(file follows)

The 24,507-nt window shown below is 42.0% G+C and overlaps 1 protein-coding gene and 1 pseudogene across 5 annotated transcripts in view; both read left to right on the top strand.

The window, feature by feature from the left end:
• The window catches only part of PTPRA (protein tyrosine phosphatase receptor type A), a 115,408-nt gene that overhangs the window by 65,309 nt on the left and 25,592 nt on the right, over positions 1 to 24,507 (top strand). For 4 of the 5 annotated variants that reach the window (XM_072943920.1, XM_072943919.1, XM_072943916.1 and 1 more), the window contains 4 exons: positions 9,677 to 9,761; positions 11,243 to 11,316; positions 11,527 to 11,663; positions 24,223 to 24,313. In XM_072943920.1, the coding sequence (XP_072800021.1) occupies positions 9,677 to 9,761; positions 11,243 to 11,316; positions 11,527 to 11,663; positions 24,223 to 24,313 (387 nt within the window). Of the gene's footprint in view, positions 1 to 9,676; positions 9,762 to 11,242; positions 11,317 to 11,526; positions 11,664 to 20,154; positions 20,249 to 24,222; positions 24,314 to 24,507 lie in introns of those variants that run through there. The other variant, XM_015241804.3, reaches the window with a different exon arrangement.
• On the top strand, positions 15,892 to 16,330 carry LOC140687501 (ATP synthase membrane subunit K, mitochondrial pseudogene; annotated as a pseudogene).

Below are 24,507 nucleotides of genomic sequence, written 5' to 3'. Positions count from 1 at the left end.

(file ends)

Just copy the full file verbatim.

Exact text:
The 24,507-nt window shown below is 42.0% G+C and overlaps 1 protein-coding gene and 1 pseudogene across 5 annotated transcripts in view; both read left to right on the top strand.

The window, feature by feature from the left end:
• The window catches only part of PTPRA (protein tyrosine phosphatase receptor type A), a 115,408-nt gene that overhangs the window by 65,309 nt on the left and 25,592 nt on the right, over positions 1 to 24,507 (top strand). For 4 of the 5 annotated variants that reach the window (XM_072943920.1, XM_072943919.1, XM_072943916.1 and 1 more), the window contains 4 exons: positions 9,677 to 9,761; positions 11,243 to 11,316; positions 11,527 to 11,663; positions 24,223 to 24,313. In XM_072943920.1, the coding sequence (XP_072800021.1) occupies positions 9,677 to 9,761; positions 11,243 to 11,316; positions 11,527 to 11,663; positions 24,223 to 24,313 (387 nt within the window). Of the gene's footprint in view, positions 1 to 9,676; positions 9,762 to 11,242; positions 11,317 to 11,526; positions 11,664 to 20,154; positions 20,249 to 24,222; positions 24,314 to 24,507 lie in introns of those variants that run through there. The other variant, XM_015241804.3, reaches the window with a different exon arrangement.
• On the top strand, positions 15,892 to 16,330 carry LOC140687501 (ATP synthase membrane subunit K, mitochondrial pseudogene; annotated as a pseudogene).

Below are 24,507 nucleotides of genomic sequence, written 5' to 3'. Positions count from 1 at the left end.